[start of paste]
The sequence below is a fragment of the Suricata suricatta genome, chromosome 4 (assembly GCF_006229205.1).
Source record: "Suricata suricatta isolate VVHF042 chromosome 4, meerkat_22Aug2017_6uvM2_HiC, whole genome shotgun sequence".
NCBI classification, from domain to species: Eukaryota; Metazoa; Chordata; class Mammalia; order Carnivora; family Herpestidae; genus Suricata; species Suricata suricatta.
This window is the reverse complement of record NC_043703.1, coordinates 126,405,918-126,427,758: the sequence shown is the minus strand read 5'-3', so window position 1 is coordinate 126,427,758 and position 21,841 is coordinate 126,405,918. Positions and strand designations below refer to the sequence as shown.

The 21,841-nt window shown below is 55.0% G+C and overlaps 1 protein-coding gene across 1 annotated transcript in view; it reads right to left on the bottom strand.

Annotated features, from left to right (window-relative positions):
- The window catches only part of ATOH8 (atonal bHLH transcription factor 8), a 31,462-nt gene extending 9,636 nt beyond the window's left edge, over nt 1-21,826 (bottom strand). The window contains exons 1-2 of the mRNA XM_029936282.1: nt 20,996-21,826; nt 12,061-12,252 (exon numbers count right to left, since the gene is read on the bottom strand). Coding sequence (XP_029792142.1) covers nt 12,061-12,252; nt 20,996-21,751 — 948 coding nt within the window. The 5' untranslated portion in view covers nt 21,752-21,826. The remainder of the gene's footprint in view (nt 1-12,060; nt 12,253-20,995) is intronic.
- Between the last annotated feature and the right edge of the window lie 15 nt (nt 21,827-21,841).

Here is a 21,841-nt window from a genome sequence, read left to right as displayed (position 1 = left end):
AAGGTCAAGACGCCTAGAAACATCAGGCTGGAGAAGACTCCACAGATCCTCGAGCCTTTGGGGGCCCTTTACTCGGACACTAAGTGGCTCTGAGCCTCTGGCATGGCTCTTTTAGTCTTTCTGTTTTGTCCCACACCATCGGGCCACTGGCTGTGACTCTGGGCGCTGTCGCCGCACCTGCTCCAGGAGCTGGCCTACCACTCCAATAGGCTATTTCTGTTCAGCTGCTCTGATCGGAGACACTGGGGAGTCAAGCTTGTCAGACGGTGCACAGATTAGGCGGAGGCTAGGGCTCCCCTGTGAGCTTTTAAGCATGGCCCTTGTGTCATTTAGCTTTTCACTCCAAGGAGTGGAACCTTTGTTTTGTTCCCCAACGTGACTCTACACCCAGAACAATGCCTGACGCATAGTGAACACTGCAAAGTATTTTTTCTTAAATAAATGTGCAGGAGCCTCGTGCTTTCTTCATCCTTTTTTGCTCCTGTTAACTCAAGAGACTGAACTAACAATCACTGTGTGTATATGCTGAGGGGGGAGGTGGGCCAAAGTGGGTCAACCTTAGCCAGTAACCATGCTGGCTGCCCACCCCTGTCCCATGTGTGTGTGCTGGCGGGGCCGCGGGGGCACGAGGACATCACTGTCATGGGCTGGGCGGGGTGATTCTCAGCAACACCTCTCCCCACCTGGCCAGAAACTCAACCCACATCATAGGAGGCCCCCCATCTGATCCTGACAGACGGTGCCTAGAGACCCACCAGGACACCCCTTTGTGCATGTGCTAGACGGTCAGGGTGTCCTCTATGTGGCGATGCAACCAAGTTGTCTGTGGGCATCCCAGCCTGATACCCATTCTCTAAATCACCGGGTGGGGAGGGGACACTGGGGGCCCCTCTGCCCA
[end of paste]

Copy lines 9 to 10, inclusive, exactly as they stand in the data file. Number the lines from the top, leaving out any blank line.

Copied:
Here is a 21,841-nt window from a genome sequence, read left to right as displayed (position 1 = left end):
AAGGTCAAGACGCCTAGAAACATCAGGCTGGAGAAGACTCCACAGATCCTCGAGCCTTTGGGGGCCCTTTACTCGGACACTAAGTGGCTCTGAGCCTCTGGCATGGCTCTTTTAGTCTTTCTGTTTTGTCCCACACCATCGGGCCACTGGCTGTGACTCTGGGCGCTGTCGCCGCACCTGCTCCAGGAGCTGGCCTACCACTCCAATAGGCTATTTCTGTTCAGCTGCTCTGATCGGAGACACTGGGGAGTCAAGCTTGTCAGACGGTGCACAGATTAGGCGGAGGCTAGGGCTCCCCTGTGAGCTTTTAAGCATGGCCCTTGTGTCATTTAGCTTTTCACTCCAAGGAGTGGAACCTTTGTTTTGTTCCCCAACGTGACTCTACACCCAGAACAATGCCTGACGCATAGTGAACACTGCAAAGTATTTTTTCTTAAATAAATGTGCAGGAGCCTCGTGCTTTCTTCATCCTTTTTTGCTCCTGTTAACTCAAGAGACTGAACTAACAATCACTGTGTGTATATGCTGAGGGGGGAGGTGGGCCAAAGTGGGTCAACCTTAGCCAGTAACCATGCTGGCTGCCCACCCCTGTCCCATGTGTGTGTGCTGGCGGGGCCGCGGGGGCACGAGGACATCACTGTCATGGGCTGGGCGGGGTGATTCTCAGCAACACCTCTCCCCACCTGGCCAGAAACTCAACCCACATCATAGGAGGCCCCCCATCTGATCCTGACAGACGGTGCCTAGAGACCCACCAGGACACCCCTTTGTGCATGTGCTAGACGGTCAGGGTGTCCTCTATGTGGCGATGCAACCAAGTTGTCTGTGGGCATCCCAGCCTGATACCCATTCTCTAAATCACCGGGTGGGGAGGGGACACTGGGGGCCCCTCTGCCCA